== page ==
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What should we do to optimise outcome in twin pregnancy complicated with placenta percreta? A case report

BMC Pregnancy and Childbirth201515:289

https://doi.org/10.1186/s12884-015-0714-x

Received: 24 June 2015

Accepted: 16 October 2015

Published: 5 November 2015

Abstract

Background

Patients with morbidly adherent placenta (MAP) are under risk of massive bleeding. It readily necessitates very complicated surgery and massive blood transfusion, and even leads to mortality. Cesarean hysterectomy (CH) is the procedure that is acknowledged worldwide, since it helps to minimize complications.

Case presentation

A patient with dichorionic twin pregnancy underwent to cesarean section (CS) due to preliminary diagnosis of placenta percreta at her 35th week of pregnancy. Both of the placentas were left in situ. The patient admitted with signs of infection. Emergency total abdominal hysterectomy was performed 7 weeks after CS. In the course of hysterectomy, 3 units of erythrocyte suspension and 2 units of fresh frozen plasma were transferred, whereas none was required during CS.

Conclusion

Abandoning placenta in situ seems to be a logical alternative to the CH in patients with placenta percreta in order to minimize complications related to massive blood transfusion and surgical technique. However, it appears to increase maternal morbidity due to maternal infection in twin pregnancy.

Keywords

  • Hemorrhage
  • Infection
  • Morbidly adherent placenta
  • Placenta percreta
  • Twin pregnancy

Background

Abnormal placental invasion, which is also called as morbidly adherent placenta (MAP), is considered as one of the most severe complications of pregnancy [1]. MAP is a potential life-threatening condition. Patients with MAP are under risk of massive bleeding due to spontaneous or forced separation of the placenta. Therefore, cesarean hysterectomy (CH) is the procedure that is acknowledged worldwide to prevent such complications in patients with diagnosis of MAP. However, Sentilhes et al. have tried an alternative approach and demonstrated that uterine conservation is possible in patients with MAP [1]. In this report, we present a case of MAP in a dichorionic (DC) twin pregnancy who is followed up with the retained placentas. This is the first reported case of a DC twin pregnancy in which both of the placentas were MAPs and were left in situ during cesarean section (CS). We also discuss the advantages and disadvantages of abandoning placenta in situ in such situations.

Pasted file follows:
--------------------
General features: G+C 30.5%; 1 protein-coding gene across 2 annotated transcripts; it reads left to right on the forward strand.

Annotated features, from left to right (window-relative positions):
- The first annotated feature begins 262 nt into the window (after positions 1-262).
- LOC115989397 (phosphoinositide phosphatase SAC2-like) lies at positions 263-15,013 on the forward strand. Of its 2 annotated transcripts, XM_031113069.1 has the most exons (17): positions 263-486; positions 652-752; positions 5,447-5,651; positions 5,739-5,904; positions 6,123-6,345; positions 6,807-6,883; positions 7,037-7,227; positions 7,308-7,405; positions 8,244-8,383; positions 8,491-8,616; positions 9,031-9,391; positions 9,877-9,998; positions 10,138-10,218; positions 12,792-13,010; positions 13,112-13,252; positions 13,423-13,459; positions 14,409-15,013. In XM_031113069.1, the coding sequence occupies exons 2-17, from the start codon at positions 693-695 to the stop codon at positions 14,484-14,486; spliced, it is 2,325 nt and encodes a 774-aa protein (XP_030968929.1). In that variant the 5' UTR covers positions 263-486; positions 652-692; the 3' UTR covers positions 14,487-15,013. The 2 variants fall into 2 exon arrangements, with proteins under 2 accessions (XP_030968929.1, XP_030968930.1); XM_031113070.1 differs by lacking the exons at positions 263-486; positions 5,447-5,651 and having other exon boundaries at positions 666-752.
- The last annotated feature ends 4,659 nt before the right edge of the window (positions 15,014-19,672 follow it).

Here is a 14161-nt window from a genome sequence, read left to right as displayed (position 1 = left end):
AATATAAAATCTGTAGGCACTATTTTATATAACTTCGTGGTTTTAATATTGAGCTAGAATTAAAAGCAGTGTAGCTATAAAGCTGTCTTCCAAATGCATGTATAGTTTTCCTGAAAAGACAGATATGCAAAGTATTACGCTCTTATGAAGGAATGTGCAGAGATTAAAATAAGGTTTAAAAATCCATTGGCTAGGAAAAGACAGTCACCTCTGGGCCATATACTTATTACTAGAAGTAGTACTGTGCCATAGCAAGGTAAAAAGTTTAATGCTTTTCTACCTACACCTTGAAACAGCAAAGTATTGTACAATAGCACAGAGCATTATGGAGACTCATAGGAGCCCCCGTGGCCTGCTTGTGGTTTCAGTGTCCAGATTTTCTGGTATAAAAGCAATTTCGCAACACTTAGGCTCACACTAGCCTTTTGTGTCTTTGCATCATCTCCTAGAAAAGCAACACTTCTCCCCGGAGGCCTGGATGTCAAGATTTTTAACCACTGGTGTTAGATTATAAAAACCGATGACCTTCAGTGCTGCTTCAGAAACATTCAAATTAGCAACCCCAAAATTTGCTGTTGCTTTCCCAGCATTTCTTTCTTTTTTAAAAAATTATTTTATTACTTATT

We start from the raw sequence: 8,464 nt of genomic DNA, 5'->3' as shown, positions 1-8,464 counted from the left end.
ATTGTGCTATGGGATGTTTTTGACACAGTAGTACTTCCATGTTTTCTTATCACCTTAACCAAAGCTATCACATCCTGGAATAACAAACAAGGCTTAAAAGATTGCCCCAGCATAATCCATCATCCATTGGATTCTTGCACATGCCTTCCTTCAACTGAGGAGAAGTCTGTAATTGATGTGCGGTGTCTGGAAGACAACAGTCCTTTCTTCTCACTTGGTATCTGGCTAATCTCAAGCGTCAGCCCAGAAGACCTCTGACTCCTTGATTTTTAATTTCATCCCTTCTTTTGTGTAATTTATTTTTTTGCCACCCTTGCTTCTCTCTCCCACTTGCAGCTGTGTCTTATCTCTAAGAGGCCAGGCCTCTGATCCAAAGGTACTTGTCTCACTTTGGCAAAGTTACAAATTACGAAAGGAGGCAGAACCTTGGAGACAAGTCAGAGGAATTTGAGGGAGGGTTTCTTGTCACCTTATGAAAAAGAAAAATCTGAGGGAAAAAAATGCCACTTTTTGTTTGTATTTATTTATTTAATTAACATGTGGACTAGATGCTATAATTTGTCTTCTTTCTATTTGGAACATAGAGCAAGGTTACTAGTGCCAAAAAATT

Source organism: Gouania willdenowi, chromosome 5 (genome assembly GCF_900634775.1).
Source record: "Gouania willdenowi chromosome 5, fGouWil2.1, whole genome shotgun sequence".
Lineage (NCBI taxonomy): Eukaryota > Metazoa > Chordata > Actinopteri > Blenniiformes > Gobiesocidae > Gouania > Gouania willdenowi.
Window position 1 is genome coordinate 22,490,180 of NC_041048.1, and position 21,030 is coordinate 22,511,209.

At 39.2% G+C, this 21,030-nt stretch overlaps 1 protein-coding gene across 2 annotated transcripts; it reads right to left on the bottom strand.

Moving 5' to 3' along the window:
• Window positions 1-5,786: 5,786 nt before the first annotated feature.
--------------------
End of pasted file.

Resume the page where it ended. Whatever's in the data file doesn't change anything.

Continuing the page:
Case presentation

Patient

Thirty-three years old women with dichorionic diamniotic twin pregnancy admitted to our perinatology clinic at her 28th gestational week with a preliminary diagnosis of complete placenta previa. She had two healthy-living children, one of which was delivered by CS, and one spontaneous abortion, which ended up with curettage.

Follow-up of the patient was done weekly until 35th gestational age. Prior to the delivery, we were unable to determine the myometrial thickness at uterovesical contiguity by ultrasonography. Additionally, placental lacunes were prominent, and there were multiple tortuous vessels at uterovesical junction (Fig. 1). Preliminary diagnosis was placenta percreta. Two-step surgery, first remaining the placenta in utero with intention of afterward-hysterotomy and -metroplasty, was planned to decrease complications due to surgery and massive blood transfusion.
Figure 1
Fig. 1

Antepartum transvaginal ultrasonographic survey. Note the tortuous vessels anterior to the lower uterine segment just overneath the cervix

Procedures